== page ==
Home Music Scott Peeples: Getting the most from your Mile, volume 3

Scott Peeples: Getting the most from your Mile, volume 3

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With 221 acts on the way and 60 venues to explore, Mile of Music can leave even the most dedicated music fans struggling to figure out where to start.

Scott Peeples of Appleton has more mileage than most on his odometer, having taken in 40 full shows and 17 partial shows at last year’s festival alone. Scott does his homework in advance of the festival to get the most from his Mile of Music experience. He shares his research and top picks with friends.

Scott is graciously allowing Valley Review to share his recommendations heading into a big Mile 7. We’ll be running them on Wednesdays, Fridays and Sundays leading into the festival. Click here for volume one or volume two.

And now … here’s Scott:

Genevieve Heyward; Genre: Tripping Americana

Rhyming Mona Lisa with “nice to meet ya” is as clever as Leonard Cohen’s Hallelujah/do ya word play but that’s the least of Genevieve Heyward’s talents, which include Elton John-like piano playing, an ebullient stage presence and an unquenchable thirst for live performance. Few early 20-somethings have endeared themselves to Appleton audiences like Genevieve Heyward. (One other is Hannah Wicklund, who captivated the Red Lion Paper Valley Hotel Courtyard crowd on July 10.) One night she’s playing solo, the next she’s partnering with a singer songwriter or with her full band, the North. Heyward’s versatility is equaled only by her pertinacity. On the heels of her ambitious debut, “It’s Not Like Anyone’s Listening,” her latest, “The River,” takes her down unchartered Americana roads but her indestructibly beautiful voice still rises to the top. This girl is on fire. 

Michelle Mandico; Genre: Celestial Folk Pop

It’s been awhile since Michelle Mandico found her bliss on the ski hills of Colorado, but her soaring, snow-bright voice evokes visions of that grandeur. Back for an encore Mile appearance, Mandico’s lilting voice demands attention on songs like “Sister,” “Water Bearer,” and the autobiographical, “First Winter Without Colorado.” From the first note, Mandico’s voice captures your attention and holds on until the silence carries. Meanwhile, the entrancing melody plays on in your head.

Wyland; Genre: Indie 80s Rock

If the talent is there, it seems only right to make space for a high flying New Jersey rock n’ roll band. Wyland fits the bill with their bright light, big guitar, resonant vocal sound. With musical influences like U2’s “I Will Follow” and early Police, Ryan Sloan (vocals, piano and guitar) leads the quintet that has toured extensively in New York and made a splash across the pond in U2’s homeland. Check out their song, “Nowhere Now.”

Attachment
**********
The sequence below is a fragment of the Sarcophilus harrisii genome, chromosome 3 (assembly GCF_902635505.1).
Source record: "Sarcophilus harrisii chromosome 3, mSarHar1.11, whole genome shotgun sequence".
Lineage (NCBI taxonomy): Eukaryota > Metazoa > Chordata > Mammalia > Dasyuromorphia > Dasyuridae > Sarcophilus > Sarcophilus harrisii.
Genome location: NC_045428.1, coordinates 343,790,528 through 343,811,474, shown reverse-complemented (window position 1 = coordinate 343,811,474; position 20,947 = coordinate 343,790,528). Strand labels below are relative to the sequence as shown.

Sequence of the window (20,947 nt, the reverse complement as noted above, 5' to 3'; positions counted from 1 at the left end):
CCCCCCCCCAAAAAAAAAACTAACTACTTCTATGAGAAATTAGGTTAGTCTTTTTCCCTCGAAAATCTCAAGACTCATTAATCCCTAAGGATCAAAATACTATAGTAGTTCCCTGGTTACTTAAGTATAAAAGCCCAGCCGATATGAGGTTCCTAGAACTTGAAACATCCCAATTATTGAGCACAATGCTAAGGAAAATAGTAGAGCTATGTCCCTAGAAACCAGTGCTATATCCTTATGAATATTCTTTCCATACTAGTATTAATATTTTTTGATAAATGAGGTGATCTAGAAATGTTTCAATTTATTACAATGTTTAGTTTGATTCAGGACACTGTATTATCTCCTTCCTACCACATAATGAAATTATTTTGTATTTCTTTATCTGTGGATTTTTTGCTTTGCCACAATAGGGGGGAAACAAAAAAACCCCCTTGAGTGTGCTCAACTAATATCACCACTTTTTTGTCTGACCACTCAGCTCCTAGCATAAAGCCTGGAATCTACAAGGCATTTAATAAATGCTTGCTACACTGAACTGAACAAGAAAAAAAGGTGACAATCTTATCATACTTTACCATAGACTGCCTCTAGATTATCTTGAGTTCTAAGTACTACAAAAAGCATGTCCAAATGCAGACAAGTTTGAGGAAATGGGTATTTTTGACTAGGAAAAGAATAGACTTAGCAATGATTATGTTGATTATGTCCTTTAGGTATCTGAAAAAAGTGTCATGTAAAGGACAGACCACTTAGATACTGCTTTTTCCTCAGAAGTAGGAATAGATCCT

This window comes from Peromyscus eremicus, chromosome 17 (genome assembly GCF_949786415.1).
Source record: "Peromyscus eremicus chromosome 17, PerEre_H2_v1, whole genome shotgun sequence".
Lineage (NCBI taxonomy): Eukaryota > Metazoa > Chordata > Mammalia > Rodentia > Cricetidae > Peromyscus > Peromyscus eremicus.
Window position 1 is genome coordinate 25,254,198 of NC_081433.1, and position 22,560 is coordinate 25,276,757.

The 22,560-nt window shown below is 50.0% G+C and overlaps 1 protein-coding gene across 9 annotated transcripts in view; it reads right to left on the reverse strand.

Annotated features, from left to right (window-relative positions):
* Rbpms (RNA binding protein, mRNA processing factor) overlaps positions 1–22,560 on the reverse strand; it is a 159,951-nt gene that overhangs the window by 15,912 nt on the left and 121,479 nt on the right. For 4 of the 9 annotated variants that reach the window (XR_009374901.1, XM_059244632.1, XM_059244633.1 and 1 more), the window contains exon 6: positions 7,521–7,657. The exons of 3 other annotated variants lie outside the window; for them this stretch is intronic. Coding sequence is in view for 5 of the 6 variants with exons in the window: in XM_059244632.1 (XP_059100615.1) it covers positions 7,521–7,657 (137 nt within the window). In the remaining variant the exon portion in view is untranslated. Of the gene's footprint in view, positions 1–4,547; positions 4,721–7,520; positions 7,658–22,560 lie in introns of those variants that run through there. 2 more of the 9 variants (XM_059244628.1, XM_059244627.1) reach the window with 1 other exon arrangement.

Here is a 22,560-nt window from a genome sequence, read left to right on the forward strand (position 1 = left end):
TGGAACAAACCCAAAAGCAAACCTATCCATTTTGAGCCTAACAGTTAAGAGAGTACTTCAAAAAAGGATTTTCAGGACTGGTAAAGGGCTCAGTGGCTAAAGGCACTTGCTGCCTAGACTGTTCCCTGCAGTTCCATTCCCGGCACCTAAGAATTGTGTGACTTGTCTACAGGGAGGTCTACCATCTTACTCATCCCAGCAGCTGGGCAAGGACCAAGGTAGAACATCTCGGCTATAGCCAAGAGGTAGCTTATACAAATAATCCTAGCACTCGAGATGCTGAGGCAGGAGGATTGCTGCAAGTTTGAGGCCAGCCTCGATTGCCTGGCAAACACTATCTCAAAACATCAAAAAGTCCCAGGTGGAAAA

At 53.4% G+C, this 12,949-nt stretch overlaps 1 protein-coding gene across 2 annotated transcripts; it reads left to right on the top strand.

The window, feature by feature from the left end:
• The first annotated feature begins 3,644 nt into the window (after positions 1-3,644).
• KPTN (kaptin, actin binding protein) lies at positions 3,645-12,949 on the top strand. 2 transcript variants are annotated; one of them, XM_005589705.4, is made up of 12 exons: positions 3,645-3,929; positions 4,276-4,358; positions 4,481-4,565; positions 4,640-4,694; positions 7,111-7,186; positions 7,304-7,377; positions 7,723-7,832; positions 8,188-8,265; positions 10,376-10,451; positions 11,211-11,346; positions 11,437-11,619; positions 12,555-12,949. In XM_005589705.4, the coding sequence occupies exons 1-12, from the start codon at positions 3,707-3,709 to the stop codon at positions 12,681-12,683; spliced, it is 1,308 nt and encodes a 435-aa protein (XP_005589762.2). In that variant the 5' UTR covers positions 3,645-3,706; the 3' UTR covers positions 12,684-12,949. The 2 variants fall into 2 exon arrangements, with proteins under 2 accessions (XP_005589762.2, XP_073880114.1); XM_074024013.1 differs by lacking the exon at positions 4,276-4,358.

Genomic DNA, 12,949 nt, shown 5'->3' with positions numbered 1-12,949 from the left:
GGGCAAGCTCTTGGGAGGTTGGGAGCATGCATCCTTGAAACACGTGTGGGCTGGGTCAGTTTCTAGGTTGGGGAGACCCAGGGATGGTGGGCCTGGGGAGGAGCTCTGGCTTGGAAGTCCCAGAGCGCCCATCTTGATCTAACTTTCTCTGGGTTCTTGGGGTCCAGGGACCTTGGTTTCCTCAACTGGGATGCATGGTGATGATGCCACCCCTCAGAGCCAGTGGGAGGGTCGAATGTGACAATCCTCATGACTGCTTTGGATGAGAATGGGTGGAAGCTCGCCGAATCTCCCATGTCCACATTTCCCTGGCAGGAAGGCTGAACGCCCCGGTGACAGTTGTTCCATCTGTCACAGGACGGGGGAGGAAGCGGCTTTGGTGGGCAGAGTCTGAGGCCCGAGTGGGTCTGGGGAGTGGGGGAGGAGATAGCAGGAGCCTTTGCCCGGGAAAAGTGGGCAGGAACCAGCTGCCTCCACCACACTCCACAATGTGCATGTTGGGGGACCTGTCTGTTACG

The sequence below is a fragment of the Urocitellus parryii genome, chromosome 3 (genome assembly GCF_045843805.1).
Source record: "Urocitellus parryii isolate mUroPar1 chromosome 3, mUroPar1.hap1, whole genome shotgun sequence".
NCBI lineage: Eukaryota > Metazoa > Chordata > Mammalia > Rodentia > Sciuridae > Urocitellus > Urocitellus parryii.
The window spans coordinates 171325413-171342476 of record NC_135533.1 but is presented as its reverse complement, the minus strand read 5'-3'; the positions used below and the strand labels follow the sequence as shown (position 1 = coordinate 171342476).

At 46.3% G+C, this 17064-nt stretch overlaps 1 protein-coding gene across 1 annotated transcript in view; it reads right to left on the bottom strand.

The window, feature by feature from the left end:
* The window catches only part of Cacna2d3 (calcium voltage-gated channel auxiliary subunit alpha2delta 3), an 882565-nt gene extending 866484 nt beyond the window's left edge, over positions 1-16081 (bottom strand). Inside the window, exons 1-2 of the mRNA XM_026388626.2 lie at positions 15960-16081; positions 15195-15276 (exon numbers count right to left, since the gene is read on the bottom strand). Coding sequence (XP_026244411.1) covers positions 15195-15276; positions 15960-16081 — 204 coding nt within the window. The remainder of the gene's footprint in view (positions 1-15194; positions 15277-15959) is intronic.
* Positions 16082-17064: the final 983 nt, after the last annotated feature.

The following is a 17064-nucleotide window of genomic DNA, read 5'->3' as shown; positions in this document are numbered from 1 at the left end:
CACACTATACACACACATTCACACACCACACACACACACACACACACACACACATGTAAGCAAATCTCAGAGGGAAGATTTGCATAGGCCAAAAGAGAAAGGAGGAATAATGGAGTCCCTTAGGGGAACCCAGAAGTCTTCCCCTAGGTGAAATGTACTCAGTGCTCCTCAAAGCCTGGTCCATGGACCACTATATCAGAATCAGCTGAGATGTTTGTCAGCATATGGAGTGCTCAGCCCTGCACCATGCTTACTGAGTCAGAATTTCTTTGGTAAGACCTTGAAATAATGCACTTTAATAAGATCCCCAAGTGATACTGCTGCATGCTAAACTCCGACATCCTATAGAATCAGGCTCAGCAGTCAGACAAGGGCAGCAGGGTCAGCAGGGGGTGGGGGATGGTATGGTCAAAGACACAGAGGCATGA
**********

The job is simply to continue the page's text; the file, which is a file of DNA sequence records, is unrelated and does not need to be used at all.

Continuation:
Sway Wild; Genre: Folksy Roots Rock

She’s a little bit Bonnie (Raitt), he’s a little bit Jeffrey Foucault. Sway Wild, the musical vision of Mandy Fer and Dave McGraw, is an amalgam of roots, folk, popping ’70 electric guitar and a cool harmonious wale that pulls it together. There’s a wild new name but the duo has been honing its unique sound since their 2012 release, “Seed of Pine.” Sway Wild’s first record comes out this summer. While together they make a delightful musical pair, Fer’s stage-gliding smooth guitar licks are worth the price of admission.

Brother Oliver; Genre: Psychedelic Acoustic Rock

Dueling acoustic guitar and mandolin licks, infectious inflected vocals and a quirky chemistry that comes with actual brothers, Brother Oliver has sharpened its game with 250 shows in 12 months. Their sound is somewhere between Simple Minds, the Belle Weather and Be Bop Deluxe. Brother oh brother, from South Carolina (via Michigan), Stephen and Andrew Oliver. 

Nikki Morgan; Genre: Americana 

Lovers of ‘60s folk rock, clearly spoken word strings and playful acoustic guitar as an escort will appreciate Nikki Morgan’s 2019 Mile debut. Born in Greensboro, North Carolina, she’s perfected her craft the last five years in the Chicago music scene. Influences include Etta James, Johnny Cash, Nickel Creek, Dolly Parton and her childhood gospel roots. On “Everything I Am,” she struggles with self-esteem and the approval of others: “Every time I deviate I hit a wall/Why can’t I be what I want?” And her crass confession song, “Little Sunday Sessions,” shows how far she’s strayed from the church choir. Every song has a strength of its own and Morgan’s swagger is as charming as it is haughty.

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